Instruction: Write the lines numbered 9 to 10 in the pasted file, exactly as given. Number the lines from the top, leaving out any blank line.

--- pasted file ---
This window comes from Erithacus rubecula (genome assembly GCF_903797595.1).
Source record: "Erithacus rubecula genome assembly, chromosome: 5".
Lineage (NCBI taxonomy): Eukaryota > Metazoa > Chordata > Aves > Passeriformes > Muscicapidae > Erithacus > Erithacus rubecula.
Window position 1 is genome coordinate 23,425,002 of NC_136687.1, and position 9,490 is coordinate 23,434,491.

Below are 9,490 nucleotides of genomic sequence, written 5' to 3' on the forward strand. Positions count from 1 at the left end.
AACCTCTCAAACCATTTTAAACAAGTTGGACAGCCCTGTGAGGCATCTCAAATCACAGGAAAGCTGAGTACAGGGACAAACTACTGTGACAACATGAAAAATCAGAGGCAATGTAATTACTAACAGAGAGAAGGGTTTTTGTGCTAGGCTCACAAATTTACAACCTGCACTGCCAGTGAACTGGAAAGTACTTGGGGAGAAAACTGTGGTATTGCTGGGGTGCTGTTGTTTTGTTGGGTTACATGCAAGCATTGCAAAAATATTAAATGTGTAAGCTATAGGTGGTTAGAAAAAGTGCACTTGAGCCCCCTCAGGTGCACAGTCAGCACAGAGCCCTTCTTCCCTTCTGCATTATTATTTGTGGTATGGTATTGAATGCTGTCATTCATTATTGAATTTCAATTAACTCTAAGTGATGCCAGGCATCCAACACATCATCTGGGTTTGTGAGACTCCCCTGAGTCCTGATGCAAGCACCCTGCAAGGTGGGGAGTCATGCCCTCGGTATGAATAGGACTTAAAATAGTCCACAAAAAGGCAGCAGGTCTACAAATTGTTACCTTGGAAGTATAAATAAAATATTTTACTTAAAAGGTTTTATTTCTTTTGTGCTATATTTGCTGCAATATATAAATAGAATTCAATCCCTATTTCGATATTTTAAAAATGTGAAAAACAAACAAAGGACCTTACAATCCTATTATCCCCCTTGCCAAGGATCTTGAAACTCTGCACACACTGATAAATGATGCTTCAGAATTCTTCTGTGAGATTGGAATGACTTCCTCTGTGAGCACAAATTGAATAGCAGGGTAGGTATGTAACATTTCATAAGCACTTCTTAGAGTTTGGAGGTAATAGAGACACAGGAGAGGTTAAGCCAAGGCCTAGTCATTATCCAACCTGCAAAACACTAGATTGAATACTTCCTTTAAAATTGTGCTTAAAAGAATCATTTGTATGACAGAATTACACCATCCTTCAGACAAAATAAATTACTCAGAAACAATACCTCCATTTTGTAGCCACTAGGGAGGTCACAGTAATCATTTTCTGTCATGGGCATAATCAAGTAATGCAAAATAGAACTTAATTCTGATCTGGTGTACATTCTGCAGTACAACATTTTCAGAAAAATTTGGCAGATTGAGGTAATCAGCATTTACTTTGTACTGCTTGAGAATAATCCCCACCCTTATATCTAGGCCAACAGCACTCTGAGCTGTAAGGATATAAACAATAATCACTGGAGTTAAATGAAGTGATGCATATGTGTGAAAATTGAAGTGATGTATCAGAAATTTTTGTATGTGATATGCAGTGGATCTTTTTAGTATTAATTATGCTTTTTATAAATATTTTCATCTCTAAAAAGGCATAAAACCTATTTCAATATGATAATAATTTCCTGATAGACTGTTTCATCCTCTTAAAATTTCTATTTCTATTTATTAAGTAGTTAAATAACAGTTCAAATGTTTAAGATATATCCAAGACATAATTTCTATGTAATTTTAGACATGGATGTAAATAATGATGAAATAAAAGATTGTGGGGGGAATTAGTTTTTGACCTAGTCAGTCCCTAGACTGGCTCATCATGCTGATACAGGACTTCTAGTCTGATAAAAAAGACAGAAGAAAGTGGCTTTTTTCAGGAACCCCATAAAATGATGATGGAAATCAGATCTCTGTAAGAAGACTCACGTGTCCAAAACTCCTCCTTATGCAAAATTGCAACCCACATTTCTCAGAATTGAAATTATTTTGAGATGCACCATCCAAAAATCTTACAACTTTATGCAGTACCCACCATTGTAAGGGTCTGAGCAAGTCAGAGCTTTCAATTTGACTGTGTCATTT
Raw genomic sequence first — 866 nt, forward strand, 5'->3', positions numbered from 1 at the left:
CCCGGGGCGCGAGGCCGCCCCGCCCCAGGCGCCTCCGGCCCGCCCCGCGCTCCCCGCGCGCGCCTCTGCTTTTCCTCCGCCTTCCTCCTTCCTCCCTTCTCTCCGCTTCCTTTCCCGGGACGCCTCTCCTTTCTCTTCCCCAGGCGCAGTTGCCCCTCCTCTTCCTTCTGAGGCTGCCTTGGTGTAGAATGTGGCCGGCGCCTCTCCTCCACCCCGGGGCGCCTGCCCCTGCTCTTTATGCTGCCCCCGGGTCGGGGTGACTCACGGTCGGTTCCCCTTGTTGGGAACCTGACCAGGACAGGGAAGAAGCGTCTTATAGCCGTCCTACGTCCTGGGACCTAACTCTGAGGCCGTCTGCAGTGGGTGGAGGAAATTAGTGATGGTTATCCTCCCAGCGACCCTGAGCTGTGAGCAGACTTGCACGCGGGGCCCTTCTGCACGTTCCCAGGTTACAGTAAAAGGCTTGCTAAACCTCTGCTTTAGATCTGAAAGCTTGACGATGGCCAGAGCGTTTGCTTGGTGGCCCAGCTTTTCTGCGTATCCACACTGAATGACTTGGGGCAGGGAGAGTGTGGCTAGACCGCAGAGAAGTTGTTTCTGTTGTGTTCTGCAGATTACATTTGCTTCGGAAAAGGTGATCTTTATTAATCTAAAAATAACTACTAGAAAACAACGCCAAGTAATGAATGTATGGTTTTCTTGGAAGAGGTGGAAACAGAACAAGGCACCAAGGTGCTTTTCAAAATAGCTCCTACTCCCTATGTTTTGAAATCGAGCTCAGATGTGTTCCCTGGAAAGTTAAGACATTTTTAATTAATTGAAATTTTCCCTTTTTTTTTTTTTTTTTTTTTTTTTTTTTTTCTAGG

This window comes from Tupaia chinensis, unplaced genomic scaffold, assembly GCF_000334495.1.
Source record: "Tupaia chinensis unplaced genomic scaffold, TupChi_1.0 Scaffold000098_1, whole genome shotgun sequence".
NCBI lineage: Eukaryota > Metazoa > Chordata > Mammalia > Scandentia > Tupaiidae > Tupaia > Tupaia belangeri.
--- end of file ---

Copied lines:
This window comes from Tupaia chinensis, unplaced genomic scaffold, assembly GCF_000334495.1.
Source record: "Tupaia chinensis unplaced genomic scaffold, TupChi_1.0 Scaffold000098_1, whole genome shotgun sequence".